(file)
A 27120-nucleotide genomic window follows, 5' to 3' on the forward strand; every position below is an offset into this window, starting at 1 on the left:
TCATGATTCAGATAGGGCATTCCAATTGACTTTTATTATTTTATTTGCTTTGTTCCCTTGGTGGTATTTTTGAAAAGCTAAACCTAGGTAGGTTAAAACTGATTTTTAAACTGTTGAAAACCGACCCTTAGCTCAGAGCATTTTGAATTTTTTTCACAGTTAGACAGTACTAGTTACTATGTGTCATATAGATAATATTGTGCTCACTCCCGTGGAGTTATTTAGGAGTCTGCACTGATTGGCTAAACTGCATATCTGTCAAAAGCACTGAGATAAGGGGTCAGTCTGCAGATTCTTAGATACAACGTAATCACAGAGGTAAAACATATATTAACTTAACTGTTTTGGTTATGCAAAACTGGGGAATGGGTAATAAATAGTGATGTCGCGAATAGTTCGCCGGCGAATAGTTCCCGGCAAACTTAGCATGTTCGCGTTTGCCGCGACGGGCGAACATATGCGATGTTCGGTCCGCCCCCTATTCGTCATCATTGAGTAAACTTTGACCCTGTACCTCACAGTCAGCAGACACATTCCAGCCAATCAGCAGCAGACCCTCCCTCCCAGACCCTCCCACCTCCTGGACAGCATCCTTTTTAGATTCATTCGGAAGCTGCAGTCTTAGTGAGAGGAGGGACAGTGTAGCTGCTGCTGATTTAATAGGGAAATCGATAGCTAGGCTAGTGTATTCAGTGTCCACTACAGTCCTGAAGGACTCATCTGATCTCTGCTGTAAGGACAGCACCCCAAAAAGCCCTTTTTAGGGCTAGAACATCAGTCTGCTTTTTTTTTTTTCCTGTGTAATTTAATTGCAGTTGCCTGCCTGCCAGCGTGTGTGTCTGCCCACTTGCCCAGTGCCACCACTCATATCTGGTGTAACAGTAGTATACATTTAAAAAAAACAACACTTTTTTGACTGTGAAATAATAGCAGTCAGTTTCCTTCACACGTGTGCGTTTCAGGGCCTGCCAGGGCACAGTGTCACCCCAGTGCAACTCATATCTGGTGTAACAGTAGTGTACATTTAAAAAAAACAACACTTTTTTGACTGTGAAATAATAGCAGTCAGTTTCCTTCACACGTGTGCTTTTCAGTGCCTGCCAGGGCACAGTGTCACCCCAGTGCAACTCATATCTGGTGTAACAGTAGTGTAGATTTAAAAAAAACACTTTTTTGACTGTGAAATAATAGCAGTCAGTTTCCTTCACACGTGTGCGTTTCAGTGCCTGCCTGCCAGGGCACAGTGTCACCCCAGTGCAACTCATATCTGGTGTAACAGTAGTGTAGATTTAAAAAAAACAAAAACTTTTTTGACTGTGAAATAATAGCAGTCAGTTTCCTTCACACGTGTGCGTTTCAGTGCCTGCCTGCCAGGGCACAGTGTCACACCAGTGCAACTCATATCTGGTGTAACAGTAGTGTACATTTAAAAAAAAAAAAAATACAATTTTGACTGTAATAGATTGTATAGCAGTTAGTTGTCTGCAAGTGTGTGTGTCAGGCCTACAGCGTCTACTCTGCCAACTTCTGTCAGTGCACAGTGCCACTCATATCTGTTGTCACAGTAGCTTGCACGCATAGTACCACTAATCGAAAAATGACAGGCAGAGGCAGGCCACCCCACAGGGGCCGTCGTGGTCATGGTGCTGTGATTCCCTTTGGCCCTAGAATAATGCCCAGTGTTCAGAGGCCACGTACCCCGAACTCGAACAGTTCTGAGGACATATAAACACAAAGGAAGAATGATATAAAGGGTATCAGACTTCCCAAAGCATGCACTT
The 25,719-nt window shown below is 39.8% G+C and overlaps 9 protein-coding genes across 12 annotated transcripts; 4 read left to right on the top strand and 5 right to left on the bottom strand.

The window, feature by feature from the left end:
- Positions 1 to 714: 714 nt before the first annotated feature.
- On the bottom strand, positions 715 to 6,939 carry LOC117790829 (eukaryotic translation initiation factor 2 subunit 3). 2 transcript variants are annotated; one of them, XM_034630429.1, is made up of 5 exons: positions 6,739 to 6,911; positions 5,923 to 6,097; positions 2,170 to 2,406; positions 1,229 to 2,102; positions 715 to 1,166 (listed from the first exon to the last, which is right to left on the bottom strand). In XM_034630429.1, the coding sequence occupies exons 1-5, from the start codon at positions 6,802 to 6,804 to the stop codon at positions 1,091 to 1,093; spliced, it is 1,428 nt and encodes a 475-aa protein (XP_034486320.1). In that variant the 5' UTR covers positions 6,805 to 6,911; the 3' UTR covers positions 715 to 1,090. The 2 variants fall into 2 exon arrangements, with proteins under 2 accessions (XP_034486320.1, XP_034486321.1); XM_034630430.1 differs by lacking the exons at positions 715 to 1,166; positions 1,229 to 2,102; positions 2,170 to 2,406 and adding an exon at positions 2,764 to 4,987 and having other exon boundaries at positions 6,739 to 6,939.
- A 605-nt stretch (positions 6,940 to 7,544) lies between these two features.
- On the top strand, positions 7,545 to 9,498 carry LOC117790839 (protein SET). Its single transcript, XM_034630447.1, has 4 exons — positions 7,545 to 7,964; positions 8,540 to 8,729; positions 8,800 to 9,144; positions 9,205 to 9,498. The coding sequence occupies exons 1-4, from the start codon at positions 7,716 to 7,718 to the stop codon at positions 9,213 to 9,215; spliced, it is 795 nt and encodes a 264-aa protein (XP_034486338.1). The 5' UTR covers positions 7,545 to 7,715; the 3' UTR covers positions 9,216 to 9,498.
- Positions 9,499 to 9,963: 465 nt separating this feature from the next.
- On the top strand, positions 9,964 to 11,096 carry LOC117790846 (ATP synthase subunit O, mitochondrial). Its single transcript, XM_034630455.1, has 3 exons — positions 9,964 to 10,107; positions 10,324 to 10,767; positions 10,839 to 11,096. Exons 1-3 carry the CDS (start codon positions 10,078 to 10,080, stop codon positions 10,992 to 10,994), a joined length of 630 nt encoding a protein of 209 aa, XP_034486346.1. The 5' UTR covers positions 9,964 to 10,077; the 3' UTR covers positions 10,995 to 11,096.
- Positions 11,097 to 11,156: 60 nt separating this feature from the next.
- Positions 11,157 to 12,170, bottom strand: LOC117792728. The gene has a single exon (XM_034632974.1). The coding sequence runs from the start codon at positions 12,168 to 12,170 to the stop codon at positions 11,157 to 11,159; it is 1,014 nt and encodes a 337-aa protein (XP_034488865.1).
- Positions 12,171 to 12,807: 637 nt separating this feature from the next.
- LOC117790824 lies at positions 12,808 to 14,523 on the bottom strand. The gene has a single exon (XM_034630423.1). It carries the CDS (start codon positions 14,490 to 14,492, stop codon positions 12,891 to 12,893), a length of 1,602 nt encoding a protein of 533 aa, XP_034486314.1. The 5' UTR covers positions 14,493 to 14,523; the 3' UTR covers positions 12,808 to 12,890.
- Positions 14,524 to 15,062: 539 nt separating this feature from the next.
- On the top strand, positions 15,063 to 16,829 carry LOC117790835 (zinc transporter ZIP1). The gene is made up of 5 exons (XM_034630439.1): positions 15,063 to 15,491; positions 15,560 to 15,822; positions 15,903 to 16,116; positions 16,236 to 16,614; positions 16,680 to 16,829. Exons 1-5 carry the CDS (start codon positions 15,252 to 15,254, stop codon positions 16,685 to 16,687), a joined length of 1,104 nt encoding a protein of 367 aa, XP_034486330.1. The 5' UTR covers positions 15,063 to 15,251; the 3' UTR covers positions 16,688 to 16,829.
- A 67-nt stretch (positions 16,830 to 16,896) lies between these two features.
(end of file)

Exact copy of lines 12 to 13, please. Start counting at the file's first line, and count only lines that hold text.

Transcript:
- Positions 11,157 to 12,170, bottom strand: LOC117792728. The gene has a single exon (XM_034632974.1). The coding sequence runs from the start codon at positions 12,168 to 12,170 to the stop codon at positions 11,157 to 11,159; it is 1,014 nt and encodes a 337-aa protein (XP_034488865.1).
- Positions 12,171 to 12,807: 637 nt separating this feature from the next.